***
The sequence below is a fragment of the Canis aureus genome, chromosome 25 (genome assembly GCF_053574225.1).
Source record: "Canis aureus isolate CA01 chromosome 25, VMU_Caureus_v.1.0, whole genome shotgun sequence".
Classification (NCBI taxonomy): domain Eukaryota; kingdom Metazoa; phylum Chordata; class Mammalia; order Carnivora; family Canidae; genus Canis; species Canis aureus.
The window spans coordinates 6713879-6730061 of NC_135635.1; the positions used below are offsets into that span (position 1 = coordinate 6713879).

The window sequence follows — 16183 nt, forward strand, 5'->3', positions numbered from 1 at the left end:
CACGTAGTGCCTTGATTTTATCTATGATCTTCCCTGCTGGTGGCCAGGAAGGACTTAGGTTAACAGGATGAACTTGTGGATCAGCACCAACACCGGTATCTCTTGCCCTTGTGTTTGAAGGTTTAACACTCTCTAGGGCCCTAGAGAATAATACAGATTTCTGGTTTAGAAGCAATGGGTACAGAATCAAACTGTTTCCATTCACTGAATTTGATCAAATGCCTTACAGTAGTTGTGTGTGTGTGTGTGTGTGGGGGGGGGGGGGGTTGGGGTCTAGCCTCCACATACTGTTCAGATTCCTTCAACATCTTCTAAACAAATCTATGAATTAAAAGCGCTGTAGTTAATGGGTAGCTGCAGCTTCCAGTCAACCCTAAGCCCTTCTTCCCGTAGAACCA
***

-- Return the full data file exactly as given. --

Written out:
The sequence below is a fragment of the Canis aureus genome, chromosome 25 (genome assembly GCF_053574225.1).
Source record: "Canis aureus isolate CA01 chromosome 25, VMU_Caureus_v.1.0, whole genome shotgun sequence".
Classification (NCBI taxonomy): domain Eukaryota; kingdom Metazoa; phylum Chordata; class Mammalia; order Carnivora; family Canidae; genus Canis; species Canis aureus.
The window spans coordinates 6713879-6730061 of NC_135635.1; the positions used below are offsets into that span (position 1 = coordinate 6713879).

The window sequence follows — 16183 nt, forward strand, 5'->3', positions numbered from 1 at the left end:
CACGTAGTGCCTTGATTTTATCTATGATCTTCCCTGCTGGTGGCCAGGAAGGACTTAGGTTAACAGGATGAACTTGTGGATCAGCACCAACACCGGTATCTCTTGCCCTTGTGTTTGAAGGTTTAACACTCTCTAGGGCCCTAGAGAATAATACAGATTTCTGGTTTAGAAGCAATGGGTACAGAATCAAACTGTTTCCATTCACTGAATTTGATCAAATGCCTTACAGTAGTTGTGTGTGTGTGTGTGTGTGGGGGGGGGGGGGGTTGGGGTCTAGCCTCCACATACTGTTCAGATTCCTTCAACATCTTCTAAACAAATCTATGAATTAAAAGCGCTGTAGTTAATGGGTAGCTGCAGCTTCCAGTCAACCCTAAGCCCTTCTTCCCGTAGAACCA